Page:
Before Israel supporters blame the author for dredging up such issues, consider the recent actions of the Likud government, headed by Ariel Sharon. It’s the Likud—not Cramer or the pro-peace Tikkun movement—that has raised many questions Jews might not want to reconsider. A country that early Zionists hoped would be a “light unto the nations” of the world now countenances the torture of prisoners, collective punishment, assassination as official policy, killing the innocent along with the guilty, and the seizure of historically Arab lands for new Jewish settlements.

 Such tactics and policies—supported by American Jews—call into question Israel’s reason to exist as a Jewish state. Darker aspects of Israeli society, Cramer points out, include indications of a sick social weal, including a high rate of spousal abuse. The control of many levers of social policy by extreme Orthodox rabbis—no more rational or attuned to the modern world than the worst Muslim clerics—makes living in the country unpalatable for many modern Jews.

 Even so, Cramer attempts to explain why so many Jews care about Israel—“an eyelash of land” that in some places isn’t even ten miles wide. It doesn’t take long to realize that his observations aren’t going to play well at Grandma’s house. By page two he’s questioning one of the central myths of the Jewish state: that thousands of Arab residents left their homes because they were called to do so by Arab leaders. The idea was that after the Jews were pushed into the sea, they would be able to return to their homes in an Arab Palestine.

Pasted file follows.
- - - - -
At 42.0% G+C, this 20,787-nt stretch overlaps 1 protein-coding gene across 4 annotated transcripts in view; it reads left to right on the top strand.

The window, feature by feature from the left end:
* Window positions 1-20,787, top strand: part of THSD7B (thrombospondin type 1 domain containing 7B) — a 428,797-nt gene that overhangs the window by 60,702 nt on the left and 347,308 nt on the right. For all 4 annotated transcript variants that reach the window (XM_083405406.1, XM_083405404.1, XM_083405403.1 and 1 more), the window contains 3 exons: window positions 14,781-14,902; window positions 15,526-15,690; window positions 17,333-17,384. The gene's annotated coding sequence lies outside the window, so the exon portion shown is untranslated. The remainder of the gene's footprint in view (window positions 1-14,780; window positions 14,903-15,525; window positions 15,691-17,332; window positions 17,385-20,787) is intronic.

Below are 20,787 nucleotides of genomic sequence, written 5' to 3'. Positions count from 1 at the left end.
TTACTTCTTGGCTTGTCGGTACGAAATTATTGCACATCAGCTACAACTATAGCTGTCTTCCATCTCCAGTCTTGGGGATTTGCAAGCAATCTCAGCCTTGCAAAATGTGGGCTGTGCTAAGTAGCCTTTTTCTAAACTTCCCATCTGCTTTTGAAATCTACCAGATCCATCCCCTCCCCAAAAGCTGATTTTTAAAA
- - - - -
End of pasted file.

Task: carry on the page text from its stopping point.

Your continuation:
For 50 years, this belief has provided Jews with an excuse for seizing Arab properties. The only problem is that the story is largely untrue—as many Arab residents of what was then Palestine left under intimidation and force as by free will.

 Cramer’s account is buttressed by new Israeli histories—principally those of controversial writer Benny Morris—showing fairly conclusively that most Arabs didn’t leave their homes willingly. In one of Cramer’s most compelling vignettes, he writes of elder family members who still live in refugee camps but cling to the keys of their houses back in Jaffa, and pass them on to their children. Israel’s government has steadfastly fought their “right of return” to their old homes and refuses to offer compensation for land seizures.

 Zionist organizations were successful in distilling their story to one phrase that every Jewish schoolchild memorized: A land without a people, for a people without a land. Millions of American Jews believed it and still believe it today.

 If American Jews seem wedded to the idea of a blameless Zionist state, what are we to make of the almost equally fervid admiration for Israel among Protestant fundamentalists in America, who aren’t always so admiring of Jews and in fact frequently complain of Jewish domination of the media?